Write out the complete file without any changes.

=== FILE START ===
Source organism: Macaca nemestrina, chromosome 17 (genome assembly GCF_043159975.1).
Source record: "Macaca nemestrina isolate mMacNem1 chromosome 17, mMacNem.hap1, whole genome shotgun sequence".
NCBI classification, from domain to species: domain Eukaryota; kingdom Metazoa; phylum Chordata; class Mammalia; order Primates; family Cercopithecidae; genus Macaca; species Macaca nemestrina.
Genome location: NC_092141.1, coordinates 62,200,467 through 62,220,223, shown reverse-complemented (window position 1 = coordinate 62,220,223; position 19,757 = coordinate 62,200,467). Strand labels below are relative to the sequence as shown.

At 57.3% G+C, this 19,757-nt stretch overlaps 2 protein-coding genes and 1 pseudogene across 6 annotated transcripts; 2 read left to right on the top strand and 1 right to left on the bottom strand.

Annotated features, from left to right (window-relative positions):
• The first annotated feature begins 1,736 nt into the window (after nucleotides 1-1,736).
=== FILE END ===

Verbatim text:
Source organism: Macaca nemestrina, chromosome 17 (genome assembly GCF_043159975.1).
Source record: "Macaca nemestrina isolate mMacNem1 chromosome 17, mMacNem.hap1, whole genome shotgun sequence".
NCBI classification, from domain to species: domain Eukaryota; kingdom Metazoa; phylum Chordata; class Mammalia; order Primates; family Cercopithecidae; genus Macaca; species Macaca nemestrina.
Genome location: NC_092141.1, coordinates 62,200,467 through 62,220,223, shown reverse-complemented (window position 1 = coordinate 62,220,223; position 19,757 = coordinate 62,200,467). Strand labels below are relative to the sequence as shown.

At 57.3% G+C, this 19,757-nt stretch overlaps 2 protein-coding genes and 1 pseudogene across 6 annotated transcripts; 2 read left to right on the top strand and 1 right to left on the bottom strand.

Annotated features, from left to right (window-relative positions):
• The first annotated feature begins 1,736 nt into the window (after nucleotides 1-1,736).